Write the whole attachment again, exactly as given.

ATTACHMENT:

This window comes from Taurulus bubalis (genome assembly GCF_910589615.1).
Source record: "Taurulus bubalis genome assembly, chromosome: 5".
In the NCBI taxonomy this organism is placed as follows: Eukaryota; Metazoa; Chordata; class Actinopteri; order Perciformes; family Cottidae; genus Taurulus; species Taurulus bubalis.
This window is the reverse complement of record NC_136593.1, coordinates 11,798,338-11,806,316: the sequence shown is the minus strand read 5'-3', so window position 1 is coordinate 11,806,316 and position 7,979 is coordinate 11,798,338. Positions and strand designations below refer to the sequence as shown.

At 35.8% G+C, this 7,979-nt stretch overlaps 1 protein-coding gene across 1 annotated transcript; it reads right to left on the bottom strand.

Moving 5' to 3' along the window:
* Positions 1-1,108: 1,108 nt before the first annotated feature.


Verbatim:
This window comes from Taurulus bubalis (genome assembly GCF_910589615.1).
Source record: "Taurulus bubalis genome assembly, chromosome: 5".
In the NCBI taxonomy this organism is placed as follows: Eukaryota; Metazoa; Chordata; class Actinopteri; order Perciformes; family Cottidae; genus Taurulus; species Taurulus bubalis.
This window is the reverse complement of record NC_136593.1, coordinates 11,798,338-11,806,316: the sequence shown is the minus strand read 5'-3', so window position 1 is coordinate 11,806,316 and position 7,979 is coordinate 11,798,338. Positions and strand designations below refer to the sequence as shown.

At 35.8% G+C, this 7,979-nt stretch overlaps 1 protein-coding gene across 1 annotated transcript; it reads right to left on the bottom strand.

Moving 5' to 3' along the window:
* Positions 1-1,108: 1,108 nt before the first annotated feature.